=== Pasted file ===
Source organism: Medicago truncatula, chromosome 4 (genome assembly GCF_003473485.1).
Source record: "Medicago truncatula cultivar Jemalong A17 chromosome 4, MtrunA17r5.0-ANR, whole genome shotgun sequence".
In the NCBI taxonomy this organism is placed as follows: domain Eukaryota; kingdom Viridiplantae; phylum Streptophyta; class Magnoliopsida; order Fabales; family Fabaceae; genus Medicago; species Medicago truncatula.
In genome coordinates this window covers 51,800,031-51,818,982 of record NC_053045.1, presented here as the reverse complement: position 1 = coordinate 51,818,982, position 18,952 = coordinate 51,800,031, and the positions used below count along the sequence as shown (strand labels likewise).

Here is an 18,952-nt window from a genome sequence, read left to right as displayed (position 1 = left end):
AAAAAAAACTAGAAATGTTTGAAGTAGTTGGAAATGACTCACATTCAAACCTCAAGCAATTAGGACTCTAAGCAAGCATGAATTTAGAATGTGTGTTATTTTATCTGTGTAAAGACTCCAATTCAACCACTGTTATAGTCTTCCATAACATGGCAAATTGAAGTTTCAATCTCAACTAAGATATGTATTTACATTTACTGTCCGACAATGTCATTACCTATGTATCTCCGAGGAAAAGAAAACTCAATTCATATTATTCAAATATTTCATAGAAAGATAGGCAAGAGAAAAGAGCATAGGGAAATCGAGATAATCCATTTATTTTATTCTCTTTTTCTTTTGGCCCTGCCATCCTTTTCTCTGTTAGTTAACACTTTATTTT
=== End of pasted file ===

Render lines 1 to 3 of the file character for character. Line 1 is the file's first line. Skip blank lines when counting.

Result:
Source organism: Medicago truncatula, chromosome 4 (genome assembly GCF_003473485.1).
Source record: "Medicago truncatula cultivar Jemalong A17 chromosome 4, MtrunA17r5.0-ANR, whole genome shotgun sequence".
In the NCBI taxonomy this organism is placed as follows: domain Eukaryota; kingdom Viridiplantae; phylum Streptophyta; class Magnoliopsida; order Fabales; family Fabaceae; genus Medicago; species Medicago truncatula.